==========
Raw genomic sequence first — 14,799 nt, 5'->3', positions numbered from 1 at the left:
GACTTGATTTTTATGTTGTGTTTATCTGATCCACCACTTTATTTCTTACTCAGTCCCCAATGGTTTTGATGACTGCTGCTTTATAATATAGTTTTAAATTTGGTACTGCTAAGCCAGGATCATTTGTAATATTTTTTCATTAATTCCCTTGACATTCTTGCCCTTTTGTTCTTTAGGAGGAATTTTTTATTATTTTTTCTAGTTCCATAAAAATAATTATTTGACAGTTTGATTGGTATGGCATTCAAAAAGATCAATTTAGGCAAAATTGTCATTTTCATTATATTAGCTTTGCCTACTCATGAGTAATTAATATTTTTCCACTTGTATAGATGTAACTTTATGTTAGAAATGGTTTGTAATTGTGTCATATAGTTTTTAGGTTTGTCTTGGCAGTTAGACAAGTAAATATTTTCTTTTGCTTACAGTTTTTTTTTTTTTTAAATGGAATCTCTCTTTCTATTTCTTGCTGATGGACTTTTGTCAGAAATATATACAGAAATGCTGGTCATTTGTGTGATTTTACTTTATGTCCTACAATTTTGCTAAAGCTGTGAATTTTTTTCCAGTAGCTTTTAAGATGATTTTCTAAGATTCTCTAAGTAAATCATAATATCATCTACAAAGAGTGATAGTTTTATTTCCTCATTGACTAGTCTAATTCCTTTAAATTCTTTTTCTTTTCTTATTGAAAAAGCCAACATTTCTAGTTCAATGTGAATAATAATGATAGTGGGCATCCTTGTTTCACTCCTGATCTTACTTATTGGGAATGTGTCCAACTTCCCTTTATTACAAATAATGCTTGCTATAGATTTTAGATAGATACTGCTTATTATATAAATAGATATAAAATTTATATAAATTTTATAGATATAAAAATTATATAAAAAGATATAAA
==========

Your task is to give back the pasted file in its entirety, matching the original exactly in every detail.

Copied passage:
Raw genomic sequence first — 14,799 nt, 5'->3', positions numbered from 1 at the left:
GACTTGATTTTTATGTTGTGTTTATCTGATCCACCACTTTATTTCTTACTCAGTCCCCAATGGTTTTGATGACTGCTGCTTTATAATATAGTTTTAAATTTGGTACTGCTAAGCCAGGATCATTTGTAATATTTTTTCATTAATTCCCTTGACATTCTTGCCCTTTTGTTCTTTAGGAGGAATTTTTTATTATTTTTTCTAGTTCCATAAAAATAATTATTTGACAGTTTGATTGGTATGGCATTCAAAAAGATCAATTTAGGCAAAATTGTCATTTTCATTATATTAGCTTTGCCTACTCATGAGTAATTAATATTTTTCCACTTGTATAGATGTAACTTTATGTTAGAAATGGTTTGTAATTGTGTCATATAGTTTTTAGGTTTGTCTTGGCAGTTAGACAAGTAAATATTTTCTTTTGCTTACAGTTTTTTTTTTTTTTAAATGGAATCTCTCTTTCTATTTCTTGCTGATGGACTTTTGTCAGAAATATATACAGAAATGCTGGTCATTTGTGTGATTTTACTTTATGTCCTACAATTTTGCTAAAGCTGTGAATTTTTTTCCAGTAGCTTTTAAGATGATTTTCTAAGATTCTCTAAGTAAATCATAATATCATCTACAAAGAGTGATAGTTTTATTTCCTCATTGACTAGTCTAATTCCTTTAAATTCTTTTTCTTTTCTTATTGAAAAAGCCAACATTTCTAGTTCAATGTGAATAATAATGATAGTGGGCATCCTTGTTTCACTCCTGATCTTACTTATTGGGAATGTGTCCAACTTCCCTTTATTACAAATAATGCTTGCTATAGATTTTAGATAGATACTGCTTATTATATAAATAGATATAAAATTTATATAAATTTTATAGATATAAAAATTATATAAAAAGATATAAA